Further readings for the Sigma 50-150mm F2.8 EX DC APO HSM Canon
To provide photographers with a broader perspective about mobiles, lenses and cameras, here are links to articles, reviews, and analyses of photographic equipment produced by DxOMark, renown websites, magazines or blogs.
Announced in February 2016, the $1099 Sigma 50-100mm f/1.8 DC HSM A (Sigma 50-100mm f/1.8 A) is a fast-aperture telephoto zoom lens for Canon, Nikon, and Sigma APS-C lens mounts. Part of the Sigma Art series of high-end optics, the Sigma 50-100mm f/1.8 A is a rare beast for APS-C shooters, featuring a bright, constant f/1.8 maximum aperture throughout the zoom range. Offering an equivalent 80–160mm focal length on such Canon APS-C DSLRs as the EOS 7D Mark II, its focal range makes it a versatile option for shooting sports, wildlife, news, events, weddings, and portraits.
The EOS 7D Mark II is Canon’s flagship APS-C sensor DSLR, boasting a 20Mp resolution and a host of high-end features. It’s a popular choice for many serious enthusiasts and semi-pro photographers, so we’ve tested over 300 lenses on it to help you pick out the best one for you. In this first part of a two-part review, we round up the best zoom lenses for the Canon EOS 7D Mark II.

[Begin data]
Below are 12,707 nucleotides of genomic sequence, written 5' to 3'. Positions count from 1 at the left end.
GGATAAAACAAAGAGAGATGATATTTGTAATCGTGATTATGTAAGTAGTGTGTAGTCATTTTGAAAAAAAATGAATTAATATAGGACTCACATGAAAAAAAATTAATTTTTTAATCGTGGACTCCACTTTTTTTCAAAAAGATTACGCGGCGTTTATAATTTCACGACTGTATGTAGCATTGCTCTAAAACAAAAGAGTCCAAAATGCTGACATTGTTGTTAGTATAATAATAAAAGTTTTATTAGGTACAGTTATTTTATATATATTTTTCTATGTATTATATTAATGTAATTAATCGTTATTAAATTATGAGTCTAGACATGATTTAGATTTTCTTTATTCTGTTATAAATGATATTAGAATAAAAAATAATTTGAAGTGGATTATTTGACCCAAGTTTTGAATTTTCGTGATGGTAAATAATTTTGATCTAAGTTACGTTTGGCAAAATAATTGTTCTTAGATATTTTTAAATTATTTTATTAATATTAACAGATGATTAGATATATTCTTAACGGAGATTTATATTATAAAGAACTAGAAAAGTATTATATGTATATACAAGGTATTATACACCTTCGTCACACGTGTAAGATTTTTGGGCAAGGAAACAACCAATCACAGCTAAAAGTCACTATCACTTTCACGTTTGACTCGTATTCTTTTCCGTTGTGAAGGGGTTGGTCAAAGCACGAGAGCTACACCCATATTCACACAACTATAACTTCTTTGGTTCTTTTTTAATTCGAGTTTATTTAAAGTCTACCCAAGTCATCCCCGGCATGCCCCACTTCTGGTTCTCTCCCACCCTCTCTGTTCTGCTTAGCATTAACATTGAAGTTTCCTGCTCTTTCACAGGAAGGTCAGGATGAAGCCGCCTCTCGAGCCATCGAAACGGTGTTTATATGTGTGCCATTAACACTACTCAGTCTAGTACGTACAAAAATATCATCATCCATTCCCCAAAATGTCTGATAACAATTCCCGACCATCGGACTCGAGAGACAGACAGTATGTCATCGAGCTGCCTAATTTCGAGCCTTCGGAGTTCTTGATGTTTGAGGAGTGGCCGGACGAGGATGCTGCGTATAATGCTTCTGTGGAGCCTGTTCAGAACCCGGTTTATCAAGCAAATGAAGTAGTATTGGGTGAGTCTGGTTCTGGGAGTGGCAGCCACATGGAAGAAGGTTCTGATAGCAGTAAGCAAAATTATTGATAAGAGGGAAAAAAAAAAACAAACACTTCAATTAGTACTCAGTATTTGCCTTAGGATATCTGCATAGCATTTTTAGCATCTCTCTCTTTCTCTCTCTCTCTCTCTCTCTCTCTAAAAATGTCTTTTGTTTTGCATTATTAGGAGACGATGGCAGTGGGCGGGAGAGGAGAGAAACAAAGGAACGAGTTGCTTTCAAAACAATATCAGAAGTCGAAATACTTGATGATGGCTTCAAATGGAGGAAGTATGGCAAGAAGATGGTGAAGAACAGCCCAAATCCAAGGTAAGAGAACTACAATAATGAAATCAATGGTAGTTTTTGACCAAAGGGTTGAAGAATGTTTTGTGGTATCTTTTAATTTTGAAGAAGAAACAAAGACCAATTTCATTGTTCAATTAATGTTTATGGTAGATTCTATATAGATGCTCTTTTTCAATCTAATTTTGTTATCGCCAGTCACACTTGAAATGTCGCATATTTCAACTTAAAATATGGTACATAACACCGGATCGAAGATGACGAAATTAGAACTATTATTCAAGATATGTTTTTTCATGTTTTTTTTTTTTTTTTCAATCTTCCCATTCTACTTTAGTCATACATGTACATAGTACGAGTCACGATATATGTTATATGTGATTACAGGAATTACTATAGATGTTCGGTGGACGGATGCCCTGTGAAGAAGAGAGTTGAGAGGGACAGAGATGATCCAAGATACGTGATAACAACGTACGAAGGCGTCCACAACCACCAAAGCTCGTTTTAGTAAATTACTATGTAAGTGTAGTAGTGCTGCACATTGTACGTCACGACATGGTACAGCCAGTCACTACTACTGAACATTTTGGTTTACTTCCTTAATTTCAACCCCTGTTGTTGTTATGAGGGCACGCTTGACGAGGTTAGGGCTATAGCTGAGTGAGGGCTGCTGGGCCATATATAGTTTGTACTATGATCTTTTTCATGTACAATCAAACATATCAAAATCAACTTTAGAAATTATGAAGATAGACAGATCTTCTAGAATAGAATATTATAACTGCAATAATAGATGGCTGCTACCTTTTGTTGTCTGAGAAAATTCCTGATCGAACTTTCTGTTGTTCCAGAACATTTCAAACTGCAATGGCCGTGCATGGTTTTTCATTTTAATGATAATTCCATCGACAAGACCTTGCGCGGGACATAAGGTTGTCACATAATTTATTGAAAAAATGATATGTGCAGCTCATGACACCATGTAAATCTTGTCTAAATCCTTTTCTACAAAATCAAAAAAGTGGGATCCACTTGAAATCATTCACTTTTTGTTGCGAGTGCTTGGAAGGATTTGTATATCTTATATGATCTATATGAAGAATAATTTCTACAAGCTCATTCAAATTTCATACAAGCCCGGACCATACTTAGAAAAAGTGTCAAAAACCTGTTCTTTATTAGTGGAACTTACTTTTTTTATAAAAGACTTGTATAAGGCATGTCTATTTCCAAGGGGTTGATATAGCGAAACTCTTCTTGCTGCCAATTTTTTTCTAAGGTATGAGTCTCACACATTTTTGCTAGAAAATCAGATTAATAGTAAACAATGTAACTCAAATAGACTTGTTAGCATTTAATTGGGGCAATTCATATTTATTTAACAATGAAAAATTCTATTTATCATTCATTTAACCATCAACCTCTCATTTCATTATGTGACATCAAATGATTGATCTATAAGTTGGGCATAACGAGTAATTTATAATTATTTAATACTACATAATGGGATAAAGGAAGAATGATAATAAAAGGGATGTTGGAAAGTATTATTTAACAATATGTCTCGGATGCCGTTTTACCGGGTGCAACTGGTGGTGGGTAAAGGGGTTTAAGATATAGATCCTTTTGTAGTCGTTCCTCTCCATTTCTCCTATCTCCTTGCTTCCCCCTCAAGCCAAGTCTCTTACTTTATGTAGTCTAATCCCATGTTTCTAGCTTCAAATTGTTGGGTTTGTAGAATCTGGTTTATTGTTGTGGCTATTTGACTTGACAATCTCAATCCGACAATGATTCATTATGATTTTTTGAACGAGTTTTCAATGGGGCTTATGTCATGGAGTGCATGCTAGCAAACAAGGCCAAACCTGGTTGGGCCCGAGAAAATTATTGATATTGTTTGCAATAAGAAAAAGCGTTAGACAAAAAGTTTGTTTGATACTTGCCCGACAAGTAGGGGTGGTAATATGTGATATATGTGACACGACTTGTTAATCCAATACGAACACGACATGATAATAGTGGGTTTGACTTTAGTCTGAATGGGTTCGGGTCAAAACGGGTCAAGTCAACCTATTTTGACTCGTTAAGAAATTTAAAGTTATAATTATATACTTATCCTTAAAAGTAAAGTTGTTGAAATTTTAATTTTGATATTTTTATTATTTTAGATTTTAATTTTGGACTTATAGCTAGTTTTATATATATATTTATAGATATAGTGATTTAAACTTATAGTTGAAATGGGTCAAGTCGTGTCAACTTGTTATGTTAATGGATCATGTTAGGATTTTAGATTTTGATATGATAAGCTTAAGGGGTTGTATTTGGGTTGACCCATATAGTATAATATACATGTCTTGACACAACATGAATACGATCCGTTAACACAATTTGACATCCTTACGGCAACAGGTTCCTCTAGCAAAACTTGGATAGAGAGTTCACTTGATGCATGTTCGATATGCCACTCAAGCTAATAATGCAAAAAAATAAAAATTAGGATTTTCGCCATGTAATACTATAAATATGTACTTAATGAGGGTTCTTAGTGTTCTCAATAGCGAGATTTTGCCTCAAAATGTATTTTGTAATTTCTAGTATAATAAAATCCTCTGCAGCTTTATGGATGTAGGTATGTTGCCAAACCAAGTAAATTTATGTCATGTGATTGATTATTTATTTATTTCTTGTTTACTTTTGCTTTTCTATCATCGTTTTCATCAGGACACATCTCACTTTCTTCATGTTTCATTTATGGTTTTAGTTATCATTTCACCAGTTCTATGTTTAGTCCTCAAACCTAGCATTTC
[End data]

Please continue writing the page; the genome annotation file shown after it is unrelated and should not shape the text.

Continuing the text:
The Canon EF-S 55-250mm f/4-5.6 IS STM is a telephoto zoom designed for use on Canon DSLRs featuring an APS-C sensor. A versatile 2nd lens to complement the standard 18-55mm kit lens, it offers an equivalent 80-400mm focal length to get closer to the action and 3.5 stops of image stabilisation. With its DxOMark scores in, lets look at its strengths and weakness and consider some of the other options available.
After the runaway success of the full-frame 35mm f/1.4, Sigma is taking the initiative with this new ultra-high speed, pro-level standard zoom designed for APS-C format cameras. The specification is particularly promising, but does it mean the end of fixed focal lenses for APS-C? Read on to see how well this cutting-edge model performs in our labs.